6. The Department of Local Government (DILG) and the local government units (LGUs), i.e., the barangay and town/city) shall have the following responsibilities under the said law2:

The DILG, in collaboration with the Department of Agriculture (DA), the Department of Health (DOH) and other government agencies, shall supervise the enforcement of food safety and sanitary rules and regulations as well as the inspection and compliance of business establishments and facilities within its territorial jurisdiction.

DILG shall also support the DOH and the DA in the collection and documentation of food-borne illness data, monitoring and research. The DILG and the LGUs shall participate in training programs, standards development and other food safety activities to be undertaken by the DA, the DOH and other concerned national agencies.

The LGUs shall have the principal responsibility for food safety in food businesses such as, but not limited to, activities in slaughterhouses, dressing plants, fish ports, wet markets, supermarkets, school canteens, restaurants, catering establishments and water refilling stations. The LGU shall also be responsible for street food sale, including ambulant vending.

Specifically, the LGUs shall be responsible for the enforcement of the “Code on Sanitation of the Philippines” (Presidential Decree No. 856, December 23, 1975), food safety standards and food safety regulations where food is produced, processed, prepared and/or sold in their territorial jurisdiction.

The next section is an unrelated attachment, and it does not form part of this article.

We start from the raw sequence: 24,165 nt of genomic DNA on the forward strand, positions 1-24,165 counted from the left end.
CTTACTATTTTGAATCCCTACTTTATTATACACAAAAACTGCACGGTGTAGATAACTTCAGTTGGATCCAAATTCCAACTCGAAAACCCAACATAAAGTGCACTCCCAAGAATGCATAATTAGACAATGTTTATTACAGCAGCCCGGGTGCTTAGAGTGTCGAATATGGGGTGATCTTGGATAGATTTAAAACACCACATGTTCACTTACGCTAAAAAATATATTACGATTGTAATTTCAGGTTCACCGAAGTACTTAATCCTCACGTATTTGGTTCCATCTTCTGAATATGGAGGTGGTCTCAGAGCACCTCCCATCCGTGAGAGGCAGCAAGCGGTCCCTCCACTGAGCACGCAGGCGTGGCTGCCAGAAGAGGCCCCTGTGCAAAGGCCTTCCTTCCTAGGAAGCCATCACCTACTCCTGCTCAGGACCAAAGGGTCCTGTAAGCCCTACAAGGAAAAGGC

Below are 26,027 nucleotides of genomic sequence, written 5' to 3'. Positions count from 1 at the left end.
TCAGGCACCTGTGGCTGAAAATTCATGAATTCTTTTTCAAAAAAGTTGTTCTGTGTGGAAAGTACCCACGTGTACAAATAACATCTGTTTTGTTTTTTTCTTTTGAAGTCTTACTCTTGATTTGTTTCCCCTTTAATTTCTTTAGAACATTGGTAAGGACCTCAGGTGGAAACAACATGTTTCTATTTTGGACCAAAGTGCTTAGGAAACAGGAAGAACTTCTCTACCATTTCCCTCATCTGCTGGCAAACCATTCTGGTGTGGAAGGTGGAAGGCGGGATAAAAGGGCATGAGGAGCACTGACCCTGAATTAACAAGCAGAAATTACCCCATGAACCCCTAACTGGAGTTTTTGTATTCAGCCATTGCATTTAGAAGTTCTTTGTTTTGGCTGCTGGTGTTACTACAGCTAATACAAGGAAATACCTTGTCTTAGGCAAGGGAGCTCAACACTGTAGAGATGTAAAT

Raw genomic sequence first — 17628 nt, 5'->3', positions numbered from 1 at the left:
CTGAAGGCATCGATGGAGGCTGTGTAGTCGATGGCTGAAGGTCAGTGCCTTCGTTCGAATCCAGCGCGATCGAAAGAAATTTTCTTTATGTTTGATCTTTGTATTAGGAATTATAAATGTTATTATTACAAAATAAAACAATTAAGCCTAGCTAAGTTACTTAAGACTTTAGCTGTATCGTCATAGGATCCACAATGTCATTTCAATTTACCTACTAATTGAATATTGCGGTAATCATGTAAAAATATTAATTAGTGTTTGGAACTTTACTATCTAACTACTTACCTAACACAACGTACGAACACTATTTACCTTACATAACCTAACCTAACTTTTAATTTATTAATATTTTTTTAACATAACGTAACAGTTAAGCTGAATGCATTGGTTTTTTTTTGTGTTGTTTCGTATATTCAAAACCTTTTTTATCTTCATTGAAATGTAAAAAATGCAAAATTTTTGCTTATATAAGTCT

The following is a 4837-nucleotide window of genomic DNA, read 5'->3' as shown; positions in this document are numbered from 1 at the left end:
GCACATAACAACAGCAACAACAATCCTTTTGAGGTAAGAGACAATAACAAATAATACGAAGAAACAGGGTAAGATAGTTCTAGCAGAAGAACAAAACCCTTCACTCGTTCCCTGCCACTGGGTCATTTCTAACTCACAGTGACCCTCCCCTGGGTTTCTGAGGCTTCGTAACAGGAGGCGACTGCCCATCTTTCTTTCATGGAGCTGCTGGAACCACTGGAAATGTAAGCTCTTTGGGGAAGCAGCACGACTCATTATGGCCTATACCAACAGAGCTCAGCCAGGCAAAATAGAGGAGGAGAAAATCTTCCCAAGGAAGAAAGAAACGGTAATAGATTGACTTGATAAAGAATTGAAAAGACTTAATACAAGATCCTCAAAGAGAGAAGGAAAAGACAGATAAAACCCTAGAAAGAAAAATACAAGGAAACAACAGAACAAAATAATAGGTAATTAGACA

7. Regular inspection of food business operators shall be performed by the Food Safety Regulatory Agencies (FSRAs) or the control bodies delegated to conduct the activity. In addition, the following rules shall be followed in the conduct of inspections2:

(a) Inspection shall take into account compliance with mandatory food safety standards, the implementation of HACCP, good manufacturing practices and other requirements of regulations;

(b) The frequency of inspections shall be based on the assessment of risks. Establishments producing high risk foods or carrying out high risk activities shall be inspected more frequently;

(c) Inspectors shall have defined skills on risk-based inspection and shall be regularly evaluated based on suitable procedures to verify their continuing competence; and

(d) Appropriate procedures shall be in place to ensure that the results of inspection are interpreted in a uniform manner.

A food safety officer is appointed by a food safety regulatory agency or by the local government units (LGUs) in accordance with the appropriate civil service rules and regulations to inspect establishments, i.e., the examination of food, food production facilities or establishments, and the management and production systems of food businesses, including the examination of documents, finished product testing and registration, and of the origin and destination of production inputs and outputs to verify compliance with legal requirements and food safety regulations. Food safety standards must be observed.2

8. Food-borne illness monitoring, surveillance and research are mandated by this law. The FSRAs must identify hazards in the food supply chain and assess the levels of exposure to these hazards.2


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1Section 15 of Article II and Section 9 of Article XVI, 1987 Philippine constitution3

2Republic Act No. 10611 or Food Safety Act of 20134